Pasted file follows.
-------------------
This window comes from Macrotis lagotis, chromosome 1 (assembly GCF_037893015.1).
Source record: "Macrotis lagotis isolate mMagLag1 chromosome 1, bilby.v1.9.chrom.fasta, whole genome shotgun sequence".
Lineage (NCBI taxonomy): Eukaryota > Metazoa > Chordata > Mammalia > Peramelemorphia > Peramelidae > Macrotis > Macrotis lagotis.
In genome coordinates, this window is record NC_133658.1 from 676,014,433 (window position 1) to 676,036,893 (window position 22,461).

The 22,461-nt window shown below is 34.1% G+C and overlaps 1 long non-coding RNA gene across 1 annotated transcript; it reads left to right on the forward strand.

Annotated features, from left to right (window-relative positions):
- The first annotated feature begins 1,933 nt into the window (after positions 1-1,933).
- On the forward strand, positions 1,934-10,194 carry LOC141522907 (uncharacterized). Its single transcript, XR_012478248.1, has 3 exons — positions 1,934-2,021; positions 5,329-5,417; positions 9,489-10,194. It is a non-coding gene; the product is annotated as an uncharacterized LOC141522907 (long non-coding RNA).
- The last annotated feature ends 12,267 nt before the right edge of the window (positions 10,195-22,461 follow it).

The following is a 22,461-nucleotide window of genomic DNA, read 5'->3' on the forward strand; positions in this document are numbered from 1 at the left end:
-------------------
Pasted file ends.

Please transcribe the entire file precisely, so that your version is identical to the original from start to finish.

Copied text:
This window comes from Macrotis lagotis, chromosome 1 (assembly GCF_037893015.1).
Source record: "Macrotis lagotis isolate mMagLag1 chromosome 1, bilby.v1.9.chrom.fasta, whole genome shotgun sequence".
Lineage (NCBI taxonomy): Eukaryota > Metazoa > Chordata > Mammalia > Peramelemorphia > Peramelidae > Macrotis > Macrotis lagotis.
In genome coordinates, this window is record NC_133658.1 from 676,014,433 (window position 1) to 676,036,893 (window position 22,461).

The 22,461-nt window shown below is 34.1% G+C and overlaps 1 long non-coding RNA gene across 1 annotated transcript; it reads left to right on the forward strand.

Annotated features, from left to right (window-relative positions):
- The first annotated feature begins 1,933 nt into the window (after positions 1-1,933).
- On the forward strand, positions 1,934-10,194 carry LOC141522907 (uncharacterized). Its single transcript, XR_012478248.1, has 3 exons — positions 1,934-2,021; positions 5,329-5,417; positions 9,489-10,194. It is a non-coding gene; the product is annotated as an uncharacterized LOC141522907 (long non-coding RNA).
- The last annotated feature ends 12,267 nt before the right edge of the window (positions 10,195-22,461 follow it).

The following is a 22,461-nucleotide window of genomic DNA, read 5'->3' on the forward strand; positions in this document are numbered from 1 at the left end: